By: Deborah Novo

It has been fifteen years that I have been “in the trenches” with two sons with Reactive Attachment Disorder.  I have had so many moments feeling inspired and motivated  to be an awesome therapeutic parent only to be plunged into the mindset of ” I can’t take it anymore.”

donotridetherollercoasterWhen I first began caring for the boys, I felt confident that my compassionate personality and nursing experience would provide me the skill set to handle most situations.  I was not prepared for the extent of their broken thinking and destructive behaviors.  Parenting our two sons has given my husband and me the opportunity to practice unconditional love and access inner resources that we did not know we possessed.

However, before we could reach this point we had to first emerge from the darkness and this meant more than just surviving.  Often, being a parent means sacrifice.  But, it does not mean sacrificing self.  Every time I even inwardly reacted to another incident it made me feel like I was moving further away from who I truly was as a person.

Then, a wonderful thing happened.  I studied a technique called Emotional Freedom Technique (“EFT”) hoping to add to our repertoire of tools to help the boys.  When I was receiving additional EFT training by a local psychologist the stories of the boys came abounding.  I realized I was sharing my anger and despair over how to heal their minds and hearts.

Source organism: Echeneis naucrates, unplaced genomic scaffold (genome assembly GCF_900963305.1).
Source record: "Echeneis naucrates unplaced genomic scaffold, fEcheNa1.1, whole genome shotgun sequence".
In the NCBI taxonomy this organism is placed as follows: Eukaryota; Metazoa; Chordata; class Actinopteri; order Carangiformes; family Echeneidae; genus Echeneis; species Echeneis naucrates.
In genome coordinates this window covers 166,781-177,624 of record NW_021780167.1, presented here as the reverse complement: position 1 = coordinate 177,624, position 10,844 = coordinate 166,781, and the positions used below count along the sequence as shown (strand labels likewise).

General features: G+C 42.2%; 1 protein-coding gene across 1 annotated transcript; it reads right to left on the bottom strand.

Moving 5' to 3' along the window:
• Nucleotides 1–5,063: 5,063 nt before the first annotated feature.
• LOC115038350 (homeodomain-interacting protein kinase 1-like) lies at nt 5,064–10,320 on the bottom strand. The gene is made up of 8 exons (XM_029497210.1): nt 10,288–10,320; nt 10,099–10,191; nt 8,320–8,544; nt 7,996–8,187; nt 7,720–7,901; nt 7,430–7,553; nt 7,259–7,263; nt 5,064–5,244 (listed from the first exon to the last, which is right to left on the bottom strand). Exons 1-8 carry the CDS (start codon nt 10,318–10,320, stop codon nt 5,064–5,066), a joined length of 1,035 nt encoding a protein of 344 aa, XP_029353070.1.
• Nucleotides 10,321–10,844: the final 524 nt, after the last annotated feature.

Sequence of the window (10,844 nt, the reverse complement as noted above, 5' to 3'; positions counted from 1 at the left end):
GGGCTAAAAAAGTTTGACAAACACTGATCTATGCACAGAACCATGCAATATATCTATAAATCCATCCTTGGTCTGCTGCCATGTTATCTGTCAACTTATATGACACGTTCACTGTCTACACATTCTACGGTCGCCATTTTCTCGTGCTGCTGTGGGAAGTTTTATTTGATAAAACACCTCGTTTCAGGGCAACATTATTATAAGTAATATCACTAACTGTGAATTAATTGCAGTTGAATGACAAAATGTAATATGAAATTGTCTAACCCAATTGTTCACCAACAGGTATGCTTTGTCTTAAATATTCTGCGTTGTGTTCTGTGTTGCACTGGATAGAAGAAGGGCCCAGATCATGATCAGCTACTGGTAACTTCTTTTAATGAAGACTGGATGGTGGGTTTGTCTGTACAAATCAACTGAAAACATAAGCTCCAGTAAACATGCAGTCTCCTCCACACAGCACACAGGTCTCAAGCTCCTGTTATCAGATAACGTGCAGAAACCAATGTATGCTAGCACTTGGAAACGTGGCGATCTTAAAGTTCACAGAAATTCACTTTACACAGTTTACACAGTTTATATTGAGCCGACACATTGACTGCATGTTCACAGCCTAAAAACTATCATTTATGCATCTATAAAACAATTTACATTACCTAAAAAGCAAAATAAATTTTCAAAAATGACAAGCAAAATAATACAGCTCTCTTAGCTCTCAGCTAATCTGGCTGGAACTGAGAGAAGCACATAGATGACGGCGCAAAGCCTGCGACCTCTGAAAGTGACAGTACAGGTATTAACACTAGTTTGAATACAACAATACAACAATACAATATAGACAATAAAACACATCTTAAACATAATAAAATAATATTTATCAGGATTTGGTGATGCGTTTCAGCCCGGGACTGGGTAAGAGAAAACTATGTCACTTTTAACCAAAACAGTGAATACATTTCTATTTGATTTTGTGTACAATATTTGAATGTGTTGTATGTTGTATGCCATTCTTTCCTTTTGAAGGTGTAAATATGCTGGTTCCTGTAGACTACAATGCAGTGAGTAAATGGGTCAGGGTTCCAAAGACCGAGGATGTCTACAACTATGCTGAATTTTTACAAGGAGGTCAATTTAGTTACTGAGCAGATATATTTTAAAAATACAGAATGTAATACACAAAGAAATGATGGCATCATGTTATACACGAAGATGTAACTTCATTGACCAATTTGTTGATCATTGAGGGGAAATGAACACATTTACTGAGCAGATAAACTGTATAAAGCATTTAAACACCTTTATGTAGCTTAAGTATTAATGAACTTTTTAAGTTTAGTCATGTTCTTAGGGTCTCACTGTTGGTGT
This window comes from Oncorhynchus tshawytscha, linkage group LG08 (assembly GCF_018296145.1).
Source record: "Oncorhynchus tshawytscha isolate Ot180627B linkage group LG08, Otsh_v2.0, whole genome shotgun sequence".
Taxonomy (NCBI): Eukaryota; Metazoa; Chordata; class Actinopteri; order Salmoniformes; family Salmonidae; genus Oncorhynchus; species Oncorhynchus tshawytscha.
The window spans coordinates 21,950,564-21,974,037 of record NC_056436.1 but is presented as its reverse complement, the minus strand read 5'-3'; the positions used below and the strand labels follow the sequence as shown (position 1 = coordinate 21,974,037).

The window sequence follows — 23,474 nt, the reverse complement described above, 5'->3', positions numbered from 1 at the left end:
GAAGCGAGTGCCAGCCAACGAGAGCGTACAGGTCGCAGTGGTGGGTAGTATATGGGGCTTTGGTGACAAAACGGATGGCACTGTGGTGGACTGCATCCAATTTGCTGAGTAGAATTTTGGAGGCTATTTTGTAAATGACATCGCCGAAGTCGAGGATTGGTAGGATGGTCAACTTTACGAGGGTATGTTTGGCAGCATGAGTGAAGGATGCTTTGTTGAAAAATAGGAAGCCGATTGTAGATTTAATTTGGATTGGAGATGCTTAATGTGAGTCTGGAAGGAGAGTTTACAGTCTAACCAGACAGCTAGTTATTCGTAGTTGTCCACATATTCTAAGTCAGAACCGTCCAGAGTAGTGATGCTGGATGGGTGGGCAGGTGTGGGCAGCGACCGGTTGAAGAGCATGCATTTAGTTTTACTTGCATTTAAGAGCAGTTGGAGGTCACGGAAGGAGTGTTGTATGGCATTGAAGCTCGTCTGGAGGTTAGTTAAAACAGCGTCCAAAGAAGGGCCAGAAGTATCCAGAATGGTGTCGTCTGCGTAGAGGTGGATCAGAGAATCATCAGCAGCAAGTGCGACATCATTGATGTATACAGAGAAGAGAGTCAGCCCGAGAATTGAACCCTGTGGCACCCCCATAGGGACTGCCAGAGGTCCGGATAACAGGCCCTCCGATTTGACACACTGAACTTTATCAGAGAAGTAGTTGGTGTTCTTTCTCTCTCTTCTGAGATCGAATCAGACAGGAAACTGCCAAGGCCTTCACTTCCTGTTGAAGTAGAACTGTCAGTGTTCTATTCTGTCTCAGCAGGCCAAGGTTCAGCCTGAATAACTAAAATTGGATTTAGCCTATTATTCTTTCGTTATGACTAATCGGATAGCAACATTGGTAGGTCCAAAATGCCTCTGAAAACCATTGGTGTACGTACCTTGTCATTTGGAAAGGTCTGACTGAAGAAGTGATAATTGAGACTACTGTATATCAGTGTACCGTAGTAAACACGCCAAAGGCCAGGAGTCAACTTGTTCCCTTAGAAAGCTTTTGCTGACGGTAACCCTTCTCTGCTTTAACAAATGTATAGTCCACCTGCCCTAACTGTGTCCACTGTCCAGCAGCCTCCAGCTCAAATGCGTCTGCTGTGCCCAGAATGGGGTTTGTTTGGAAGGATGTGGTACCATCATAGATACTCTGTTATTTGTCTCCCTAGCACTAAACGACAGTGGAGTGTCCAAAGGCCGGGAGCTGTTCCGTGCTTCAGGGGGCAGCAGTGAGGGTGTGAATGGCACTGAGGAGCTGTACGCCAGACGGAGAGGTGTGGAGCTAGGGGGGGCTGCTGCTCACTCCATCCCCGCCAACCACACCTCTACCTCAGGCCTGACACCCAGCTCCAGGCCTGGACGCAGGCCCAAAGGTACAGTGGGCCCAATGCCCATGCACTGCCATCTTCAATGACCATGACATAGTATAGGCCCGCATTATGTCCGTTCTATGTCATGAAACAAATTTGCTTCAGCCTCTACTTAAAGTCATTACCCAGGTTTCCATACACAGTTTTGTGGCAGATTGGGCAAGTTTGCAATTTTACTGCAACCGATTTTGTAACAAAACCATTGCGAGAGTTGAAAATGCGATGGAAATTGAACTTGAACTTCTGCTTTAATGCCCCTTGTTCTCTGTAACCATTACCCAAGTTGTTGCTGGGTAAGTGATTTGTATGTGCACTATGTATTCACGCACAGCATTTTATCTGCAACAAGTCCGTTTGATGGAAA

The psychologist asked me a very pointed question, “who do you think you are?”   He continued, “your children are here to grow in wisdom and love on their terms not yours.”  I was mad.   I am their Mom who loves them enormously and feels responsible for them growing into respectful and responsible souls.   The psychologist softly chuckled at my response and replied, “you are only responsible for being their guide and teacher, their outcome will be based on their journey all of which you have no control over.”   He was right.

So I gave myself permission to detach from the emotional roller coaster of the Attachment Disordered child. I am not responsible for their outcome.  As their guide, I am responsible for providing them with unconditional love, safety and opportunities to practice courage.  As Dr. Bruce Perry shares in his book,  The Boy Who Was Raised As a Dog,  there is a neurosequential approach to healing.  Our home needs to reflect parents who live with a compassionate heart and a peaceful mind.   We continue to have strong expectations that they will continue to practice being respectful, responsible and genuine people.   It surely doesn’t mean that the old feeling of helplessness doesn’t occasionally pop up.  But it does mean I choose to let their process unfold without being attached to when and how that will happen…what a relief!

Positive Affirmation:  I no longer wait in line to ride the Roller Coaster.  I choose to be peaceful despite what is going on around me.


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